Viewers were surprised not to see legendary broadcaster and Radio Times film critic Barry Norman, who passed away in June last year, in the in memoriam section of the Bafta Film Awards on Sunday evening, prompting the academy to explain his exclusion from the visual tribute.
In response to BBC critic Jason Solomons, who had tweeted that it was “dreadful” not to see the TV personality – who presented Film… on BBC2 from 1972 to 1998 – remembered at the awards show, the official Baftas Twitter account said: “Due to the limited time for the televised obits, unfortunately it isn’t possible to honour all those who have passed away. Barry Norman received a BAFTA Special Award for his contribution to TV & will be considered for inclusion in the Television Awards broadcast later this year.”
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Check out the exchange below.
Due to the limited time for the televised obits, unfortunately it isn’t possible to honour all those who have passed away. Barry Norman received a BAFTA Special Award for his contribution to TV & will be considered for inclusion in the Television Awards broadcast later this year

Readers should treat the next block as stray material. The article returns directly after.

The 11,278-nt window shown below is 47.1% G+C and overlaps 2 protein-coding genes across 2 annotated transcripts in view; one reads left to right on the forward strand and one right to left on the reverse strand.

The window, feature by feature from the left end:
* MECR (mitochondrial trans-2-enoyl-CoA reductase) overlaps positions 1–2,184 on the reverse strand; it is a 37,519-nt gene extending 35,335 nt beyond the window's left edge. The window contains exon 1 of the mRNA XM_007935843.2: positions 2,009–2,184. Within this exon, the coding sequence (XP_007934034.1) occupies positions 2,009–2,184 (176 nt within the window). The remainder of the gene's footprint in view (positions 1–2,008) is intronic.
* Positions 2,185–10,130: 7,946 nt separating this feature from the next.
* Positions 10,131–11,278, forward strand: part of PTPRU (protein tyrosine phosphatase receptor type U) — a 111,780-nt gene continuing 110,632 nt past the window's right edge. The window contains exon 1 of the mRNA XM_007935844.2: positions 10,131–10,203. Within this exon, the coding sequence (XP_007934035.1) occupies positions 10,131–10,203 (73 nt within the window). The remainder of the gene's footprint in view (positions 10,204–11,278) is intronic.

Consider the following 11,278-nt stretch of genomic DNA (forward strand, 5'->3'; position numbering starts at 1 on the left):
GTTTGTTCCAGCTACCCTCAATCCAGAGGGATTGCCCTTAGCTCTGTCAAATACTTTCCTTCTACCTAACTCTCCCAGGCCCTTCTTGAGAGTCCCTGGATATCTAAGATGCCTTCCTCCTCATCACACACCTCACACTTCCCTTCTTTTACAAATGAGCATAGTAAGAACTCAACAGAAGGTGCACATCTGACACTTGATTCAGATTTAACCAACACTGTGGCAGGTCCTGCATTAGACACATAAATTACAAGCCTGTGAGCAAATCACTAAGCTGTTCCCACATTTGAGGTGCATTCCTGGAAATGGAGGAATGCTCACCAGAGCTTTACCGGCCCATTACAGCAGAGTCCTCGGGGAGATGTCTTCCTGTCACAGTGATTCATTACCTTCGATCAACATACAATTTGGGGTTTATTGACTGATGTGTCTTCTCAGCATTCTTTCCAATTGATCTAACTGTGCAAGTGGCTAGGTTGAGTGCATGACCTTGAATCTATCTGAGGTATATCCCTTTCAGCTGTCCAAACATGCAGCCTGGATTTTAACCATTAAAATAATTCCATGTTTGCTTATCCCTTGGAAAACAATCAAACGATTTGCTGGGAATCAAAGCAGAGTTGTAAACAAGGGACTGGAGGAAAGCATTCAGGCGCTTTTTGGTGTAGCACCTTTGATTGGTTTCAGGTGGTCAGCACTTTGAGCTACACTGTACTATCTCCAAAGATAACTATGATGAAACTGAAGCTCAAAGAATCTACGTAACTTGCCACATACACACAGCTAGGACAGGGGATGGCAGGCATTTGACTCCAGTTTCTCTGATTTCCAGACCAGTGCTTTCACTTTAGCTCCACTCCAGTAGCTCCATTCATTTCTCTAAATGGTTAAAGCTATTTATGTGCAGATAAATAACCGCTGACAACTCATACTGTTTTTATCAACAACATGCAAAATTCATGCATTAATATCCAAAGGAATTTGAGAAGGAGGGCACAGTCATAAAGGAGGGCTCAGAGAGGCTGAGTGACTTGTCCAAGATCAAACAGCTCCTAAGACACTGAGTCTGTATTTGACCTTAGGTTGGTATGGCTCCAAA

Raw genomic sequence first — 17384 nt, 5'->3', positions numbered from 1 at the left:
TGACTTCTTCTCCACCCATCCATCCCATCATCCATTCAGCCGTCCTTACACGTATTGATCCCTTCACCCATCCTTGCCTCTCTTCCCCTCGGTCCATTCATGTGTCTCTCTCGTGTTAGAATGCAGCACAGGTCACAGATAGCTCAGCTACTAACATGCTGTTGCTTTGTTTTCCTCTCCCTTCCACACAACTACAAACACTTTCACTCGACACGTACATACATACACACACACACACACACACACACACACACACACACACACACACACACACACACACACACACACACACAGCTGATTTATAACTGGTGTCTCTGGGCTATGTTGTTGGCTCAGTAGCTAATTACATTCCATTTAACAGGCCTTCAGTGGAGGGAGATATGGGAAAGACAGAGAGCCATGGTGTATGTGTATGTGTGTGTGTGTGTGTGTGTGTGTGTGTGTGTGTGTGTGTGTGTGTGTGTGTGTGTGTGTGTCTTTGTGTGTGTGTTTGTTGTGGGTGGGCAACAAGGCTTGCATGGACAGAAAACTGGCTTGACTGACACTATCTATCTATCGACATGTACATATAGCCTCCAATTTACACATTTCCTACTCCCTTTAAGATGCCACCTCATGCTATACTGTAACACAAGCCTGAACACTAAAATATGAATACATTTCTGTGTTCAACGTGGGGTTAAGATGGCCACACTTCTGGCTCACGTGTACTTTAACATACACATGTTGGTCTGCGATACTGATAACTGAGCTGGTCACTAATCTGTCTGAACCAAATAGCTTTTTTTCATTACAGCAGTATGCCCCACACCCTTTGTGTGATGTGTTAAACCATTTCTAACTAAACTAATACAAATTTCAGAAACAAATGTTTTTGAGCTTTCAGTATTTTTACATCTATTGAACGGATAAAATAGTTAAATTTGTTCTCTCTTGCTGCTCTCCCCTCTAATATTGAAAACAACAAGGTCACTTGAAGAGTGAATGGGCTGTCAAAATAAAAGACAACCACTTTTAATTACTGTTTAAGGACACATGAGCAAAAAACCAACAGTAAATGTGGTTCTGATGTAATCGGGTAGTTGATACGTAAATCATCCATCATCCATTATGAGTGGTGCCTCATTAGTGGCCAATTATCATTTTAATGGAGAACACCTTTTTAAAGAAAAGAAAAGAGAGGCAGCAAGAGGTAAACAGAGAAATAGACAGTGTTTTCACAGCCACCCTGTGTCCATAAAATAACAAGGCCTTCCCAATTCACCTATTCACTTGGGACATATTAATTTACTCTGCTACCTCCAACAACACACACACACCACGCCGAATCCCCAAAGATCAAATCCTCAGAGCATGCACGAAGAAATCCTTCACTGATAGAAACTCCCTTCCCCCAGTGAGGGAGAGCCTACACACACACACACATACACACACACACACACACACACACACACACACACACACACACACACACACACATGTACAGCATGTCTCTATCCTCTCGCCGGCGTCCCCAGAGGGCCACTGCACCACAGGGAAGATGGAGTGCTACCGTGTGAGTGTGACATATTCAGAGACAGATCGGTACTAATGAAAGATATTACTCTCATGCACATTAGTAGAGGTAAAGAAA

— BAFTA (@BAFTA) February 19, 2018
Solomons was not the only viewer who felt the late critic had been unjustly overlooked.
— Little Joe Media (@littlejoemedia) February 18, 2018
— Tina Foote #FBPE (@tinabf) February 18, 2018
Solomons later responded that it was Norman’s contribution to film, not TV, that should be celebrated.
thanks for the reply – but it's his contribution to British film that should have been honoured, too – so many actors, directors, producers, critics and film fans owe their passion for movies to Barry: he influenced film, not TV
— Jason Solomons (@JasonCritic) February 19, 2018
Norman passed away in June at the age of 83, prompting tributes from fans and colleagues alike.
It always be apt to remember that I was in a cinema when I first heard the sad news that my colleague and hero Barry Norman had died. RIP
— Andrew Collins (@AndrewCollins) July 1, 2017
Watching Barry Norman review films was a pleasure, an education, and an inspiration. Wit, knowledge & wry enthusiasm. He was the Master.
— Mark Kermode (@KermodeMovie) July 1, 2017